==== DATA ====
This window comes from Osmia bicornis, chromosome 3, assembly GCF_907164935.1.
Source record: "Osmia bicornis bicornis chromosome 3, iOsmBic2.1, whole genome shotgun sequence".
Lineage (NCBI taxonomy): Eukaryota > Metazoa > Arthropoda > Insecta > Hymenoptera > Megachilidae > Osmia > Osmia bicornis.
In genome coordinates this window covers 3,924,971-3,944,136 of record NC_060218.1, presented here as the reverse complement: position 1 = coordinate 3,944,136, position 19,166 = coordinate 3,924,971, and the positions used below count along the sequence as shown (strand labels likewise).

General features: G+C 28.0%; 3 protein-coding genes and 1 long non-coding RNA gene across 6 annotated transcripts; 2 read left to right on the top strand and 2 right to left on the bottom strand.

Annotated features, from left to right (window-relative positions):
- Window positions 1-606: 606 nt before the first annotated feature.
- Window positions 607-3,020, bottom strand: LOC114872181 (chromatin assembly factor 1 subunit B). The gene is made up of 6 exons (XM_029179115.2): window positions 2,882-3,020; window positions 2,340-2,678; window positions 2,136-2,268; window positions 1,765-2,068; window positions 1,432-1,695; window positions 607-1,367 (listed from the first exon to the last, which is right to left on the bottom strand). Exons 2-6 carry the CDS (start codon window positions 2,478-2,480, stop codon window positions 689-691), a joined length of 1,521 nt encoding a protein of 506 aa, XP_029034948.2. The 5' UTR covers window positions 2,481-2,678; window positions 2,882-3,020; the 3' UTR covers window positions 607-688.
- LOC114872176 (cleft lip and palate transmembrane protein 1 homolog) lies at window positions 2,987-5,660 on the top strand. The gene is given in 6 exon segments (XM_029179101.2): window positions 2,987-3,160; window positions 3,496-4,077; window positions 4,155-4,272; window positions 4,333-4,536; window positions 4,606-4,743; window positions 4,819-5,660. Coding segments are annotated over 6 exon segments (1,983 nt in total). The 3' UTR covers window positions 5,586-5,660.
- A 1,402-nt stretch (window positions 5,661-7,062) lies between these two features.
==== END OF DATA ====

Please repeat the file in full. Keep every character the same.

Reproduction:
This window comes from Osmia bicornis, chromosome 3, assembly GCF_907164935.1.
Source record: "Osmia bicornis bicornis chromosome 3, iOsmBic2.1, whole genome shotgun sequence".
Lineage (NCBI taxonomy): Eukaryota > Metazoa > Arthropoda > Insecta > Hymenoptera > Megachilidae > Osmia > Osmia bicornis.
In genome coordinates this window covers 3,924,971-3,944,136 of record NC_060218.1, presented here as the reverse complement: position 1 = coordinate 3,944,136, position 19,166 = coordinate 3,924,971, and the positions used below count along the sequence as shown (strand labels likewise).

General features: G+C 28.0%; 3 protein-coding genes and 1 long non-coding RNA gene across 6 annotated transcripts; 2 read left to right on the top strand and 2 right to left on the bottom strand.

Annotated features, from left to right (window-relative positions):
- Window positions 1-606: 606 nt before the first annotated feature.
- Window positions 607-3,020, bottom strand: LOC114872181 (chromatin assembly factor 1 subunit B). The gene is made up of 6 exons (XM_029179115.2): window positions 2,882-3,020; window positions 2,340-2,678; window positions 2,136-2,268; window positions 1,765-2,068; window positions 1,432-1,695; window positions 607-1,367 (listed from the first exon to the last, which is right to left on the bottom strand). Exons 2-6 carry the CDS (start codon window positions 2,478-2,480, stop codon window positions 689-691), a joined length of 1,521 nt encoding a protein of 506 aa, XP_029034948.2. The 5' UTR covers window positions 2,481-2,678; window positions 2,882-3,020; the 3' UTR covers window positions 607-688.
- LOC114872176 (cleft lip and palate transmembrane protein 1 homolog) lies at window positions 2,987-5,660 on the top strand. The gene is given in 6 exon segments (XM_029179101.2): window positions 2,987-3,160; window positions 3,496-4,077; window positions 4,155-4,272; window positions 4,333-4,536; window positions 4,606-4,743; window positions 4,819-5,660. Coding segments are annotated over 6 exon segments (1,983 nt in total). The 3' UTR covers window positions 5,586-5,660.
- A 1,402-nt stretch (window positions 5,661-7,062) lies between these two features.